Factor number two, consider the number of people you have in your group. If you have 16 in your group, this means each person will consume 16 drinks. And the liver-punching ensues once again. It is the responsibility to each person to keep the round going. If the night ends before someone can reciprocate the round, it is that person’s responsibility to start the rounds for everyone next time. No one likes a freeloading-friend who drinks on their friends’ dime.
3. Thou shalt try gin, whisk(e)y, and stout
Gin is the trump card to vodka. Try it, please. Ditch the vodka, grab the gin. Not all gin tastes like you’re sucking on pine needles. And gin is glorious, especially when it’s mixed correctly. Try to push the same flavors you enjoy in your vodka cocktail into using gin as your base spirit. You like it light, crisp, and with a touch of sweet? That, my friend, would make a fabulous gin cocktail.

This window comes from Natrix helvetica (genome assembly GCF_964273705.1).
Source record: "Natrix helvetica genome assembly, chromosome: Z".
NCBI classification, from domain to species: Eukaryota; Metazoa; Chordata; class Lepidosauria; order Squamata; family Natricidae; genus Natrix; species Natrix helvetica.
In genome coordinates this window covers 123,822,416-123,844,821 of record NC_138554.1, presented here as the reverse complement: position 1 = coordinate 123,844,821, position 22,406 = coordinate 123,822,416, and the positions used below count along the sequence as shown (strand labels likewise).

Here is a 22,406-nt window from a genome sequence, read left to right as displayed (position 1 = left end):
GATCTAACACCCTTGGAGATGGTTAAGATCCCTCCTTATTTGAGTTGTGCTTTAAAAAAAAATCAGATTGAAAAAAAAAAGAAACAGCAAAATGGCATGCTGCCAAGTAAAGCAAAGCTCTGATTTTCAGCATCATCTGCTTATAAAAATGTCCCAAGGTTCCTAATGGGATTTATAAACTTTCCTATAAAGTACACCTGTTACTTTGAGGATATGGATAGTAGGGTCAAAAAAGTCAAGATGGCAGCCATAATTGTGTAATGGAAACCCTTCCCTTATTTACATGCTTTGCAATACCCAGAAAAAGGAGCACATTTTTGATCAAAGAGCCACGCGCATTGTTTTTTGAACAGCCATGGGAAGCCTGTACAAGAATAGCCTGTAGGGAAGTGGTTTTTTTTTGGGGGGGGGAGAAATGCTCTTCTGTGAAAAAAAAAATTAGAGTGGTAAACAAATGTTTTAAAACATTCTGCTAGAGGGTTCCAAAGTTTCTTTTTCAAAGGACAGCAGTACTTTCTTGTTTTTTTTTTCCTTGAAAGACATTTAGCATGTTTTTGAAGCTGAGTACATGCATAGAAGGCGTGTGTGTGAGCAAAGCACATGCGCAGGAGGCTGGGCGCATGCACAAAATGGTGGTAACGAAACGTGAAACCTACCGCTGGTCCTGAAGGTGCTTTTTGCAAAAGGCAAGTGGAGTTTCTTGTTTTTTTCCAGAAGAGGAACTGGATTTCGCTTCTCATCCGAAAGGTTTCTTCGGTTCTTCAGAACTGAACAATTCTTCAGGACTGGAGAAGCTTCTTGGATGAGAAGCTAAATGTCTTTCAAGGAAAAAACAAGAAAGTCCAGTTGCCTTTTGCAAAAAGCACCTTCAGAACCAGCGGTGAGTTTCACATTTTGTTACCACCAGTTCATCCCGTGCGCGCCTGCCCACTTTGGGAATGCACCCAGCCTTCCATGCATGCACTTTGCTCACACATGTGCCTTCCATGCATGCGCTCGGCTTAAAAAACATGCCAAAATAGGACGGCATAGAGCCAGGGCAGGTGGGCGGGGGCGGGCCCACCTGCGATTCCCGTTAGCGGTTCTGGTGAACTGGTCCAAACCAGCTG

Whisk(e)y is the nectar of the gods. Not everyone can fully appreciate its heavenly gloriousness. It’s the self-actualization pinnacle on Maslow’s hierarchy of drink needs. But learn to appreciate it and I suggest you work at it. As a woman, I’ve found that you garner quite a bit of respect from men if whiskey and scotch is something you can tolerate.
Try something that is brown, bitter, and stirred. That’s just plain sexy. If you find that whiskey is tough to put down, start working with your aged rum. Do it in the dark.
And stouts are just good. Suck it up and enjoy it.
4. Thou shalt search to find a better go-to drink
We’ve all been in the uncomfortable position of sitting at a new bar in front of a new face with a new menu and new spirits. And don’t be tempted to order the same thing your friend ordered as a safety zone. Be brave.